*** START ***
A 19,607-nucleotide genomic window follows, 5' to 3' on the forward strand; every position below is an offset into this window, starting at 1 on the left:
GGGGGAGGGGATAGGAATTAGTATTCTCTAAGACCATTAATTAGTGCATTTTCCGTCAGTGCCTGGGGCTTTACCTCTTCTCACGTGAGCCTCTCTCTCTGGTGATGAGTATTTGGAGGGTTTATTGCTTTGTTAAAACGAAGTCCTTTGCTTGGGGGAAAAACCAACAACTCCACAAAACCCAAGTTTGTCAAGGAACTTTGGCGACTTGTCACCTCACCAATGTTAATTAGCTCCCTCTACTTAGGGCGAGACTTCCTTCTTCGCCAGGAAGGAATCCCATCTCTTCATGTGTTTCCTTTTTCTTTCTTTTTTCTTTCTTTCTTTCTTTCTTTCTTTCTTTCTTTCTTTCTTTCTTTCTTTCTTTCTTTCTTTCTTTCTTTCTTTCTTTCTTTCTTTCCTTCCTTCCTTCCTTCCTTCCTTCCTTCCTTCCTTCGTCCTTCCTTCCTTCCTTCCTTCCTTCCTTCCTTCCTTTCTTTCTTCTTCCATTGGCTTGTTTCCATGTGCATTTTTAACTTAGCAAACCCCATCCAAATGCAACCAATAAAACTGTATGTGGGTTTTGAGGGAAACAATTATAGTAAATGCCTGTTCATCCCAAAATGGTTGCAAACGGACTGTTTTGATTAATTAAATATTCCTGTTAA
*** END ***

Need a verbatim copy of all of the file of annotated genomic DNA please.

A 19,607-nucleotide genomic window follows, 5' to 3' on the forward strand; every position below is an offset into this window, starting at 1 on the left:
GGGGGAGGGGATAGGAATTAGTATTCTCTAAGACCATTAATTAGTGCATTTTCCGTCAGTGCCTGGGGCTTTACCTCTTCTCACGTGAGCCTCTCTCTCTGGTGATGAGTATTTGGAGGGTTTATTGCTTTGTTAAAACGAAGTCCTTTGCTTGGGGGAAAAACCAACAACTCCACAAAACCCAAGTTTGTCAAGGAACTTTGGCGACTTGTCACCTCACCAATGTTAATTAGCTCCCTCTACTTAGGGCGAGACTTCCTTCTTCGCCAGGAAGGAATCCCATCTCTTCATGTGTTTCCTTTTTCTTTCTTTTTTCTTTCTTTCTTTCTTTCTTTCTTTCTTTCTTTCTTTCTTTCTTTCTTTCTTTCTTTCTTTCTTTCTTTCTTTCTTTCTTTCTTTCCTTCCTTCCTTCCTTCCTTCCTTCCTTCCTTCCTTCGTCCTTCCTTCCTTCCTTCCTTCCTTCCTTCCTTCCTTTCTTTCTTCTTCCATTGGCTTGTTTCCATGTGCATTTTTAACTTAGCAAACCCCATCCAAATGCAACCAATAAAACTGTATGTGGGTTTTGAGGGAAACAATTATAGTAAATGCCTGTTCATCCCAAAATGGTTGCAAACGGACTGTTTTGATTAATTAAATATTCCTGTTAA